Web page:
DWQA QuestionsCategory: QuestionsCPT II deficiency – diet recommendations (essential fatty acids, LCT, dojolvi) and complications
Jane asked 2 years ago
Hi,
I have a few questions on diet recommendations, and complications, for patients with CPT II deficiency

What is the minimum daily recommended intake of long-chain fats? 10% or 8%?

Essential fatty acids: If we meet the DRI for omega-6, for omega-3 supplementation, can we supplement with DHA solely and NOT EPA? Let’s say that the DRI for omega-3 is 1.1 grams for my age, can I take 1.1 grams of DHA solely?

Is there a type of oil (or food) that contains more omega-6s than safflower oil with the same quantity of long-chain fats?

Is there a benefit in distributing long-chain fats evenly throughout the day, just like protein, or can we consume them all in one shot? Also, is there a moment during the day when it is best to take them?

Sick days: Is there a benefit in increasing Dojolvi intake (and adding some sugary drinks), or keeping the same dosage and adding sugary drinks, for optimal recovery?

Complications related to cpt2 deficiency (kidney injury, cardiomyopathy, etc): do they usually occur during acute decompensation, such as rhabdomyolysis, or can they develop slowly over time (for example, due to frequent elevations of ck levels, without necessarily reaching rhabdo)? Any resource you would recommend where I can read more on it, specifically for cpt2?

Thank you very much for taking the time to answer my questions!

1 Answers
Keith McIntire answered 2 years ago

What is the minimum daily recommended intake of long-chain fats? 10% or 8%?

I would recommend a minimum of 10% to prevent essential fatty acid deficiency. That being said, most people would be not be able to really accurately measure 10% vs 8% total calories from long-chain fats. Somewhere in that ballpark is as low as you would want to restrict fat intake. (This is fat from food and supplements)

Essential fatty acids: If we meet the DRI for omega-6, for omega-3 supplementation, can we supplement with DHA solely and NOT EPA? Let’s say that the DRI for omega-3 is 1.1 grams for my age, can I take 1.1 grams of DHA solely?

Yes. However, I don’t think you need 1.1 gm DHA. I think 250-500 mg would be plenty to keep your blood DHA within the normal range. You could consume some of the omega-3 in the form of Linolenic acid from flaxseed, walnut or canola oil.

Is there a type of oil (or food) that contains more omega-6s than safflower oil with the same quantity of long-chain fats?

Corn and safflower are the highest in omega-6 Linoleic acid.

Is there a benefit in distributing long-chain fats evenly throughout the day, just like protein, or can we consume them all in one shot? Also, is there a moment during the day when it is best to take them?

Almost all meals are a mix of protein, carbohydrates and some fat. It seems nearly impossible to me to eat completely fat free meals most of the day and just consume fat at one shot? So yes, I think long-chain fat should be spread throughout the day. When analyzing the diet records of a number of subjects with LCHADD deficiency, I observed breakfast is often fat-free (fat-free cereal with fat free milk for instance) and the more long-chain fat is consumed with lunch, dinner and minimal with snacks. Fat-free meals will limit the absorption of fat-soluble vitamins. (DON’T take vitamin supplements with a fat-free meal). Fat contributes to satiety and slows gastric emptying and absorption. Thus, spread out across meals helps with digestion and absorption of nutrients, and improves feelings of fullness.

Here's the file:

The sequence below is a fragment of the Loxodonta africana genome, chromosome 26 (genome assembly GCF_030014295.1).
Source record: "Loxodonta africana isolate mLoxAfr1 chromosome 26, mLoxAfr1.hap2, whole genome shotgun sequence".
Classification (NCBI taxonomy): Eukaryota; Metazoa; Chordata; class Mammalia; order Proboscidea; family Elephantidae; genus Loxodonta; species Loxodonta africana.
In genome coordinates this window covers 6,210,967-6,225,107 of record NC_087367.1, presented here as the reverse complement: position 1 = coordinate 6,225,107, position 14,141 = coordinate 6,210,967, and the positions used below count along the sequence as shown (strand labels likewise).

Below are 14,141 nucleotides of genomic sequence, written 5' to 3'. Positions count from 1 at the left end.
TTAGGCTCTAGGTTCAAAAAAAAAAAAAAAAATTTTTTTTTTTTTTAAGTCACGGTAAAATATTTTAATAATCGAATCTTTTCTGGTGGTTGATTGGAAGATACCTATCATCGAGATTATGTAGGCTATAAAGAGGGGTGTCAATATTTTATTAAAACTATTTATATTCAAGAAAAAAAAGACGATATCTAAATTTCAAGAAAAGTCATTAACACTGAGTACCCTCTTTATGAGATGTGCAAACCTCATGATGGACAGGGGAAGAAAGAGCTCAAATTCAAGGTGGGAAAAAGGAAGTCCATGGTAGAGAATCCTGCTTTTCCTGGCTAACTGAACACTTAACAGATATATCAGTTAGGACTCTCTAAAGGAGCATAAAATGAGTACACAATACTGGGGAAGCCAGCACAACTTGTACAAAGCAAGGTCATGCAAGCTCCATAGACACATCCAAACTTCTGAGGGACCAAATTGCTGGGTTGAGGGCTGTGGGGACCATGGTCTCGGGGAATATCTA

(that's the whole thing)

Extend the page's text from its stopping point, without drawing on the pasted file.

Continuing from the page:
Sick days: Is there a benefit in increasing Dojolvi intake (and adding some sugary drinks), or keeping the same dosage and adding sugary drinks, for optimal recovery?

We do not have good data to support an answer to this question. It is all based on opinion. I would recommend adding some sugary drinks first and leaving the Dojolvi intake the same but that might depend on the dose of Dojolvi and the circumstances of the metabolic crisis.

Complications related to cpt2 deficiency (kidney injury, cardiomyopathy, etc): do they usually occur during acute decompensation, such as rhabdomyolysis, or can they develop slowly over time (for example, due to frequent elevations of ck levels, without necessarily reaching rhabdo)? Any resource you would recommend where I can read more on it, specifically for cpt2?

Kidney injury typically occurs with acute decompensation. I’m not aware of cardiomyopathy in an adult-onset CPT2 patient. I think that risk is very low. Rhabdo is the biggest complication. Repeated rhabdo could lead to some muscle weakness. I can’t think of one good resource to read specific to CPT2. I’m attaching a book chapter on FAODs that is the most comprehensive available. ( Mitochondrial Fatty Acid Oxidation Disorders /  Jerry Vockley; Michael J. Bennett; Melanie B. Gillingham )

I would encourage you to work with a metabolic dietitian to help optimize your nutrition, balance your long-chain fat intake and develop a good sick day plan.

Melanie Gillingham, PhD, RD